• @Mew - "I don't believe we should restrict questions to focus on problems people actually face..." I am with you there, within reason. What I mean is "how many mites..." is not really anyone's actual problem; a person gets scabies or they don't. Phrased as if it were an actual question someone might face ("My boss has scabies and he shook my hand today. [brief explanation of scabies] Do I need to get some medicine?" - To me, that's a valid question. – anongoodnurse Apr 22 '15 at 4:53
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Yes. I feel like some poster are throwing everything at the wall to see what sticks. I understand their agenda, that is, to build up enough questions so we can move to public beta. However, the site doesn't have to move at the speed of light, the speed of sound would be acceptable.

How can we get people to ask better or smarter question? That is a tough one in general. We could use a close reason similar to math and bio no research effort close reason. This will shutdown a lot questions that are trivial, and in order to get the question re-opened, the OP will have to edit in relevant information to show that they have something of value to add to the topic. If they don't want to improve their post's quality, it will go from hold to close to community deleted.

On math, the close reason states:

This question is missing context or other details: Please improve the question by providing additional context, which ideally includes your thoughts on the problem and any attempts you have made to solve it. This information helps others identify where you have difficulties and helps them write answers appropriate to your experience level.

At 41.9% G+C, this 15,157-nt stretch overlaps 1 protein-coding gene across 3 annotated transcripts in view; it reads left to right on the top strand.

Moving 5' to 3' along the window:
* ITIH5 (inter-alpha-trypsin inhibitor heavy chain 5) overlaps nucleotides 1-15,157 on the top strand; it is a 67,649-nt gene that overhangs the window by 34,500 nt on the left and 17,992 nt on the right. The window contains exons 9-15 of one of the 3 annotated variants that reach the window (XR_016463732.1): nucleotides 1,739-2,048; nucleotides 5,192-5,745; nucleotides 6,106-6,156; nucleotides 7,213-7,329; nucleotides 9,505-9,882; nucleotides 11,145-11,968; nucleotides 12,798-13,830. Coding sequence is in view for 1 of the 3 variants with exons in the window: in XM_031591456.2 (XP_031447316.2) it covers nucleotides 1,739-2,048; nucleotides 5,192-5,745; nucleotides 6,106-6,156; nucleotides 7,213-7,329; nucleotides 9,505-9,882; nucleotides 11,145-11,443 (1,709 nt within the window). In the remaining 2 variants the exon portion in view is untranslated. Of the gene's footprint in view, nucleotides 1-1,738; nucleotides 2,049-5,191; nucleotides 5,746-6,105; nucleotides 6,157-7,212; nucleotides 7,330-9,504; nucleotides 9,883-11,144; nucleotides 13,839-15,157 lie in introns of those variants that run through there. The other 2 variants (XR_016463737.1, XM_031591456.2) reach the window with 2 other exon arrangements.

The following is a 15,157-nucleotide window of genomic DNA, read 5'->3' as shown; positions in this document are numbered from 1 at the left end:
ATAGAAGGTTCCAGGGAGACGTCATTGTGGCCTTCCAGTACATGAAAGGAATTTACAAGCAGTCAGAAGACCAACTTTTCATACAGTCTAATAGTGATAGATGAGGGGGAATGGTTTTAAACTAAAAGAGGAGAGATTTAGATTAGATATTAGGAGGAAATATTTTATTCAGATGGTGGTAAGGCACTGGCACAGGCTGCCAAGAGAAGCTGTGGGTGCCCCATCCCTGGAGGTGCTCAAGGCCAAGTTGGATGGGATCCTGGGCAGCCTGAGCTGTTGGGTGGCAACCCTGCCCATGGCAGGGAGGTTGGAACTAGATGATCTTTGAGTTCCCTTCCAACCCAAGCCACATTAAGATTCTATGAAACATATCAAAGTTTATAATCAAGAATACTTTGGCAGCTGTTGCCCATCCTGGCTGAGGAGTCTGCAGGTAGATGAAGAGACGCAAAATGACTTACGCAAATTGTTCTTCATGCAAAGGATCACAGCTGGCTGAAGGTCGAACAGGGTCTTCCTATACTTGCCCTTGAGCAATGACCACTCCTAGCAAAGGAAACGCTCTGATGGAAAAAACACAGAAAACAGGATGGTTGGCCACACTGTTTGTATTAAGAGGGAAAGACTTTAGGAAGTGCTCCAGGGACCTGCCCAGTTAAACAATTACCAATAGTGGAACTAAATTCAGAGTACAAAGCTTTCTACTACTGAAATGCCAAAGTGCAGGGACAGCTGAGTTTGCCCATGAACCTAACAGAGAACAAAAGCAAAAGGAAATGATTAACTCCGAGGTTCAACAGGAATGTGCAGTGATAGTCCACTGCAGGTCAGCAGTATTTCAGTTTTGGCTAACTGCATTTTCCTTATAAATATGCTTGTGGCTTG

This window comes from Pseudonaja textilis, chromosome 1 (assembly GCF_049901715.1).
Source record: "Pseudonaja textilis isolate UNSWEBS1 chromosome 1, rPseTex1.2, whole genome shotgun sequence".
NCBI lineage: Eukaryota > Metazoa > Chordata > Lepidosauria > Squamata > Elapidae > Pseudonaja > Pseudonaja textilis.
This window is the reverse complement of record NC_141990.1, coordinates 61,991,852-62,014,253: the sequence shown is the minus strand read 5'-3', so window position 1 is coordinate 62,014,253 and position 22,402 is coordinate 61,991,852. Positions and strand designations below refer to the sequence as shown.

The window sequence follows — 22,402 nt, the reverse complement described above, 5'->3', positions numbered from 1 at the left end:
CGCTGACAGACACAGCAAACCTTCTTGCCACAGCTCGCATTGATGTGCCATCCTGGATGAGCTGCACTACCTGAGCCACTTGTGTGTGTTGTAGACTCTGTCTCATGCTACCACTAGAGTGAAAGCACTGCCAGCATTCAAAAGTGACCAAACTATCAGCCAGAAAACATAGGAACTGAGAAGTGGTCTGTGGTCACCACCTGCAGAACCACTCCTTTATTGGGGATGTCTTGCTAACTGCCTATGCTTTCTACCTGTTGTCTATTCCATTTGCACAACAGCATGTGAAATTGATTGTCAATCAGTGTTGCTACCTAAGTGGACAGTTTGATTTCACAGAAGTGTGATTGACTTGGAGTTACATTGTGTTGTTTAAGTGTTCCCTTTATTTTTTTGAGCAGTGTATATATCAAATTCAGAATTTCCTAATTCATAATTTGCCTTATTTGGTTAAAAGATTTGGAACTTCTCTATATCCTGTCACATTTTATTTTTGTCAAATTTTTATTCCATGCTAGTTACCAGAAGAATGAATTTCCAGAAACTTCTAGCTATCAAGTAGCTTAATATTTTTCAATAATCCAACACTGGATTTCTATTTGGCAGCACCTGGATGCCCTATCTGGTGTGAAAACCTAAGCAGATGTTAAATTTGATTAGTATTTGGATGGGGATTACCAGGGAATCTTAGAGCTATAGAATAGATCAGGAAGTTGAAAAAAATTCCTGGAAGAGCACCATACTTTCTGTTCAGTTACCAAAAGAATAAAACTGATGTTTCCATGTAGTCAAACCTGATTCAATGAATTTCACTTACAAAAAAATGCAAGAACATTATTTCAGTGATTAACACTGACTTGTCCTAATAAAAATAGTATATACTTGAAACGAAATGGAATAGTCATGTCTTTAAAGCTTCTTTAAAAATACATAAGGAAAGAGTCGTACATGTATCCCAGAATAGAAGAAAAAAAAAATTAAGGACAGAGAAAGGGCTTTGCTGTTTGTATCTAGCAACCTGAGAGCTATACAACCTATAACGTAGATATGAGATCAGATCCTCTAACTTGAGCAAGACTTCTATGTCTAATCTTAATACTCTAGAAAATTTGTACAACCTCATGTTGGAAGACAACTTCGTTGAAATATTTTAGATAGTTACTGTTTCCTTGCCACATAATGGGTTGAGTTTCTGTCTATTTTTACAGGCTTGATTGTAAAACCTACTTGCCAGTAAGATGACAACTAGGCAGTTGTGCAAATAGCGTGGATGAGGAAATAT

and on bio, it states:

Homework questions are off-topic on Biology unless you have shown your attempt at an answer. For more information see our homework policy.

However, I am not a fan of the bio's reason since it can cause a debate in the comments when the OP is not asking a homework question since they may not be in a scholastic setting.

  • SO gave up and IIRC, they allow homework type questions now. – JohnP Apr 22 '15 at 3:57
  • @JohnP I am not saying give up and allow them. I am saying require a higher standard from the OP. Instead of a PSQ (problem statement question), the OP would have a PS and then relevant details or information. – user139 Apr 22 '15 at 4:03
  • @JohnP - They do? Hmm, I didn't know that. – anongoodnurse Apr 22 '15 at 4:54
  • 2
    Fully agreed. French.SE states: "Please look up the meaning of words or expressions in a dictionary first. If you did so and found nothing satisfactory, mention that in your question. Do give context for where you heard or saw the word.". Quite close to what Math does – Shlublu Apr 22 '15 at 6:43
  • @anongoodnurse - From the SO help: Questions asking for homework help must include a summary of the work you've done so far to solve the problem, and a description of the difficulty you are having solving it. – JohnP Apr 22 '15 at 20:10